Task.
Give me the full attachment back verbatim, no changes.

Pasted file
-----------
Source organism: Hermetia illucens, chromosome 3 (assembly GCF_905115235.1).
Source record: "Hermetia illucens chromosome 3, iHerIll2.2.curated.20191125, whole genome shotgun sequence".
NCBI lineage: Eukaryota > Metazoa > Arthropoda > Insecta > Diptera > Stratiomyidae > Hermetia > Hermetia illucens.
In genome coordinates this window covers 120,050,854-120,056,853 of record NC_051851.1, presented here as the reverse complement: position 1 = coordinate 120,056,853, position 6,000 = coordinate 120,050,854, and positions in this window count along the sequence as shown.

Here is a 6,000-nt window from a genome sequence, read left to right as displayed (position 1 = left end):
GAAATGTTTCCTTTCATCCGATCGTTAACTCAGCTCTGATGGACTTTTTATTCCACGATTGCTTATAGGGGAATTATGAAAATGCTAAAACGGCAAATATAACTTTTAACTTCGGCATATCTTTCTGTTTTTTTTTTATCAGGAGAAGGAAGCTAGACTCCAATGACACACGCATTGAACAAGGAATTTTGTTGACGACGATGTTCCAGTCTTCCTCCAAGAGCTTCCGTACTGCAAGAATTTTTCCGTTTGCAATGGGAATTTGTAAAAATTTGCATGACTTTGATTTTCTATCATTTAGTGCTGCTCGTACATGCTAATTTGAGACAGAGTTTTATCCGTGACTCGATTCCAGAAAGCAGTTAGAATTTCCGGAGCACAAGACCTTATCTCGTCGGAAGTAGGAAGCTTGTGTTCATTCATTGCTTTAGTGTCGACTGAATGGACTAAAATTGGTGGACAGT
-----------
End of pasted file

Source organism: Hermetia illucens, chromosome 3 (assembly GCF_905115235.1).
Source record: "Hermetia illucens chromosome 3, iHerIll2.2.curated.20191125, whole genome shotgun sequence".
NCBI lineage: Eukaryota > Metazoa > Arthropoda > Insecta > Diptera > Stratiomyidae > Hermetia > Hermetia illucens.
In genome coordinates this window covers 120,050,854-120,056,853 of record NC_051851.1, presented here as the reverse complement: position 1 = coordinate 120,056,853, position 6,000 = coordinate 120,050,854, and positions in this window count along the sequence as shown.

Here is a 6,000-nt window from a genome sequence, read left to right as displayed (position 1 = left end):
GAAATGTTTCCTTTCATCCGATCGTTAACTCAGCTCTGATGGACTTTTTATTCCACGATTGCTTATAGGGGAATTATGAAAATGCTAAAACGGCAAATATAACTTTTAACTTCGGCATATCTTTCTGTTTTTTTTTTATCAGGAGAAGGAAGCTAGACTCCAATGACACACGCATTGAACAAGGAATTTTGTTGACGACGATGTTCCAGTCTTCCTCCAAGAGCTTCCGTACTGCAAGAATTTTTCCGTTTGCAATGGGAATTTGTAAAAATTTGCATGACTTTGATTTTCTATCATTTAGTGCTGCTCGTACATGCTAATTTGAGACAGAGTTTTATCCGTGACTCGATTCCAGAAAGCAGTTAGAATTTCCGGAGCACAAGACCTTATCTCGTCGGAAGTAGGAAGCTTGTGTTCATTCATTGCTTTAGTGTCGACTGAATGGACTAAAATTGGTGGACAGT